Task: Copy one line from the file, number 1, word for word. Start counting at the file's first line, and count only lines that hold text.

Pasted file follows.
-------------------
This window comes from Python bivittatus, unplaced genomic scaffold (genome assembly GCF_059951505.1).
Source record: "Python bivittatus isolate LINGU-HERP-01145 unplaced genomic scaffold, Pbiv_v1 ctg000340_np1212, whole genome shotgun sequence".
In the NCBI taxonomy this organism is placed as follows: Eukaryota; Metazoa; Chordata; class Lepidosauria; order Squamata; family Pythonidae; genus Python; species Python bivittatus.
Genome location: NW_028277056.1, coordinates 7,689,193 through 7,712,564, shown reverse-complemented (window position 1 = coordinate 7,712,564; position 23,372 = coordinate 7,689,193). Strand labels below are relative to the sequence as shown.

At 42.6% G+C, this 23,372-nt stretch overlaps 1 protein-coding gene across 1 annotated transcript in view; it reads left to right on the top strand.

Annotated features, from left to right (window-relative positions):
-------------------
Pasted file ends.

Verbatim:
This window comes from Python bivittatus, unplaced genomic scaffold (genome assembly GCF_059951505.1).